One size cloaks all

Nov 21, 2012

A metamaterial invisibility cloak that can adapt to hide different sized objects is demonstrated by in Nature Communications this week. The findings represent a useful advance for more practical applications of metamaterial cloaking. The research is led by Yonsei University, Korea.

have already been shown to hide objects from by manipulating the light so that it appears to have not interacted with anything. However, these cloaks need to be redesigned and rebuilt if the shape of the object changes.

Kyoungsik Kim and colleagues now present a smart metamaterial that is able to adapt to changes in the object shape, so that a range of objects may be hidden by one cloak. The cloak is based on elastic materials, which enable it to deform around the object. At the same, the deformation alters its properties to maintain invisibility. The team build and demonstrate cloaks for objects whose height varies over around 10mm, using light incident for a range of angles. They report that the object remains well hidden in all cases.

These smart metamaterial cloaks provide a new avenue to explore adaptable, real-world applications of cloaking that are not limited by the objects they hide.

Explore further: Technique simplifies the creation of high-tech crystals

More information: DOI: 10.1038/ncomms2219

add to favorites email to friend print save as pdf

Related Stories

New invisibility cloak hides objects from human view

Jul 27, 2011

For the first time, scientists have devised an invisibility cloak material that hides objects from detection using light that is visible to humans. The new device is a leap forward in cloaking materials, according to a report ...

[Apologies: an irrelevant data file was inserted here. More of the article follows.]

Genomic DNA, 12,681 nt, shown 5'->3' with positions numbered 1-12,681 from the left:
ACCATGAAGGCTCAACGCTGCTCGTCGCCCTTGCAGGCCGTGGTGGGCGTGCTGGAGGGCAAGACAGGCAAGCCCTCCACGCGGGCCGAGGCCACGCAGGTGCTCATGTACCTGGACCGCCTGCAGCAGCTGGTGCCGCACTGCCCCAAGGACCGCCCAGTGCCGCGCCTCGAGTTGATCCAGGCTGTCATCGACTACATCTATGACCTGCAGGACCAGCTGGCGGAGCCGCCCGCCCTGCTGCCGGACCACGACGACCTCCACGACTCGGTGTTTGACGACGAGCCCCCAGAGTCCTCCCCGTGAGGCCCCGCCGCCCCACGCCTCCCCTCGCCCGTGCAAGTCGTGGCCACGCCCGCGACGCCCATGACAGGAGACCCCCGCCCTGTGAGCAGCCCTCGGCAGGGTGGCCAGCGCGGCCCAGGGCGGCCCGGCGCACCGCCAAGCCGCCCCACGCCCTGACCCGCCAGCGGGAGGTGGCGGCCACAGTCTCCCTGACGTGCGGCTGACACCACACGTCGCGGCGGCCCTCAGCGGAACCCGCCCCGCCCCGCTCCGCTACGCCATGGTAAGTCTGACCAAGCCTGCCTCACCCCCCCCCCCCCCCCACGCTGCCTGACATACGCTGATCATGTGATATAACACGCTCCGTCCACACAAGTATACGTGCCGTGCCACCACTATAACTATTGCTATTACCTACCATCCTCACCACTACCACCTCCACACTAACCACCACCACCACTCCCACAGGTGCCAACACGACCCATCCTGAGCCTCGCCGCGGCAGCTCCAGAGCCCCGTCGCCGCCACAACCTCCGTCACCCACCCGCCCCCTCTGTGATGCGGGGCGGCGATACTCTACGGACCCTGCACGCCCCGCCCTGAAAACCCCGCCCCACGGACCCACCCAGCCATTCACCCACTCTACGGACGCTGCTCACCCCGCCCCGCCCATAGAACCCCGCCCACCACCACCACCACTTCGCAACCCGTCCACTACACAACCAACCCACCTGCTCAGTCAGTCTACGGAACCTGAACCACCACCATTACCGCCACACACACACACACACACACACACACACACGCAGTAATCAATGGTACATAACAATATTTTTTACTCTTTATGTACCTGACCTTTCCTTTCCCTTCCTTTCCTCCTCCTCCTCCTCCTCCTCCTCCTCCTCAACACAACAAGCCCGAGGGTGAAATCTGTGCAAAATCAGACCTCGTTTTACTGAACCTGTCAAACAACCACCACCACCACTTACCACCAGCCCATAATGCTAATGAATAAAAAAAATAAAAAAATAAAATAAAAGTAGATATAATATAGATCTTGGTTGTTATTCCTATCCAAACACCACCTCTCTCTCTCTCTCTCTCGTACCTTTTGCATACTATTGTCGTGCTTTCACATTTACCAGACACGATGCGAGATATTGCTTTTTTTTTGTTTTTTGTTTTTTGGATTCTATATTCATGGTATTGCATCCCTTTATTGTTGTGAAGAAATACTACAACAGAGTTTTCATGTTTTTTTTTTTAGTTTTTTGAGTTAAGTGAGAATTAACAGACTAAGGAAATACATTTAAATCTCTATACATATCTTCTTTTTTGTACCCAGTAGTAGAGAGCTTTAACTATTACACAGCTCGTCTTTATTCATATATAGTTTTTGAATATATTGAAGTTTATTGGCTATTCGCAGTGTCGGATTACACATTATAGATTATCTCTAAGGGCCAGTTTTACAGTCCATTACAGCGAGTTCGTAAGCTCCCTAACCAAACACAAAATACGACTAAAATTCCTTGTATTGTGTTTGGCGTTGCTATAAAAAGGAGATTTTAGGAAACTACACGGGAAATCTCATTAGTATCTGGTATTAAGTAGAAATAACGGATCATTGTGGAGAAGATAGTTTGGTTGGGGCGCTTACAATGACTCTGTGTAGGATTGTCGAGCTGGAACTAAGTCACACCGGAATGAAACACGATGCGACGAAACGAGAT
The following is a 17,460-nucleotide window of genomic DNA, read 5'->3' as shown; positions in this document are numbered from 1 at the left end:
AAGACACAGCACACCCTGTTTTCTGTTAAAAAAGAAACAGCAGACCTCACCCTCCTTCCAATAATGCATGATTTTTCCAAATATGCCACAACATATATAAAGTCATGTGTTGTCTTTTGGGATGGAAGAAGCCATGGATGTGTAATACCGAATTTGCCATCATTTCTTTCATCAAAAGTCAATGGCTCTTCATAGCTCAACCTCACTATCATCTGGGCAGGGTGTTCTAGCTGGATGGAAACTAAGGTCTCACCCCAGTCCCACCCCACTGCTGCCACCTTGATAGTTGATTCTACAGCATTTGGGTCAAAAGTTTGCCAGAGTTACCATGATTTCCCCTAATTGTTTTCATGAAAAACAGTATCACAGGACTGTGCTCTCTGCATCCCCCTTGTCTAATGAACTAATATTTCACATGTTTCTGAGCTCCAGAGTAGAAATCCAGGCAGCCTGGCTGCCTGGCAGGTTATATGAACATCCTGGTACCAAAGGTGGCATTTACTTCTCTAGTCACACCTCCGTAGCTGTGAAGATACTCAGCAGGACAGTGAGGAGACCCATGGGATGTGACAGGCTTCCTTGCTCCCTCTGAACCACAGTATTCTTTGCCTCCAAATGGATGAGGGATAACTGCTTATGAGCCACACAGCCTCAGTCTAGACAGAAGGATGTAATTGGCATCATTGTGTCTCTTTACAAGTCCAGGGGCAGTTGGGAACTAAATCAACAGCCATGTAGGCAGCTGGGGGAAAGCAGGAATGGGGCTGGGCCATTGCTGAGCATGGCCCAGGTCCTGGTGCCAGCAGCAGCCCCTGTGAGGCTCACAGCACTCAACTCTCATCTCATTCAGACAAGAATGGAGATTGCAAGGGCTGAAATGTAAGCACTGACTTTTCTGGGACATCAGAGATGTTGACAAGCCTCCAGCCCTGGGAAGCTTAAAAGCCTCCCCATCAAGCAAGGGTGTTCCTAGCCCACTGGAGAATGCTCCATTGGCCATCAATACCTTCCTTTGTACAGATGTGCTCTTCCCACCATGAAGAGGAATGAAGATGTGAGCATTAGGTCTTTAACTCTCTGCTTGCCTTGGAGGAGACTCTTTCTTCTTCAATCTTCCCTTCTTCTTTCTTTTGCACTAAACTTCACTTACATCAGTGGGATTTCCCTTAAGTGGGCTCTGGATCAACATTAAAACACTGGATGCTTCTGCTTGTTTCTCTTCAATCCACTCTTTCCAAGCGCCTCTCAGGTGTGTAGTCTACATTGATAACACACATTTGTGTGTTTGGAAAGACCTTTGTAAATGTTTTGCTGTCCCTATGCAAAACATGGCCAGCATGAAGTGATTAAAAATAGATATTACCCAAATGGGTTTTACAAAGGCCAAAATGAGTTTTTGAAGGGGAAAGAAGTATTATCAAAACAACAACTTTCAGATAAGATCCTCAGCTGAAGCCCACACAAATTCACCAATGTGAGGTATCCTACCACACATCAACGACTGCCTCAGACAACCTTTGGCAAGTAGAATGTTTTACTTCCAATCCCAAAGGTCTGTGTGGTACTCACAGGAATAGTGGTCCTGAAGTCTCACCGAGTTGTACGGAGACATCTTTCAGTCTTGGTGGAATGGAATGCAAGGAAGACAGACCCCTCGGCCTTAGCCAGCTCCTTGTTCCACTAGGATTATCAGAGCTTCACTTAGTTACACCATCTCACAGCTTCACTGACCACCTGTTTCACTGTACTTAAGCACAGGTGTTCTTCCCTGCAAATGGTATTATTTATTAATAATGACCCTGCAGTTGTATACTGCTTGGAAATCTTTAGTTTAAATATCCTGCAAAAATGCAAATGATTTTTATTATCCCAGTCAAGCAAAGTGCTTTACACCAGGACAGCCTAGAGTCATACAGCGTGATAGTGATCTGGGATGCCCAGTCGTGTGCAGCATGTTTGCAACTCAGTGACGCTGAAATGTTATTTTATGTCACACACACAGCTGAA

Scientists create first free-standing 3-D cloak

Jan 26, 2012

Researchers in the US have, for the first time, cloaked a three-dimensional object standing in free space, bringing the much-talked-about invisibility cloak one step closer to reality.

Recommended for you

'Comb on a chip' powers new atomic clock design

14 hours ago

Researchers from the National Institute of Standards and Technology (NIST) and California Institute of Technology (Caltech) have demonstrated a new design for an atomic clock that is based on a chip-scale ...

Quantum leap in lasers brightens future for quantum computing

14 hours ago

Dartmouth scientists and their colleagues have devised a breakthrough laser that uses a single artificial atom to generate and emit particles of light. The laser may play a crucial role in the development of quantum computers, ...

Technique simplifies the creation of high-tech crystals

14 hours ago

Highly purified crystals that split light with uncanny precision are key parts of high-powered lenses, specialized optics and, potentially, computers that manipulate light instead of electricity. But producing ...

A new multi-bit 'spin' for MRAM storage

17 hours ago

Interest in magnetic random access memory (MRAM) is escalating, thanks to demand for fast, low-cost, nonvolatile, low-consumption, secure memory devices. MRAM, which relies on manipulating the magnetization ...

User comments : 0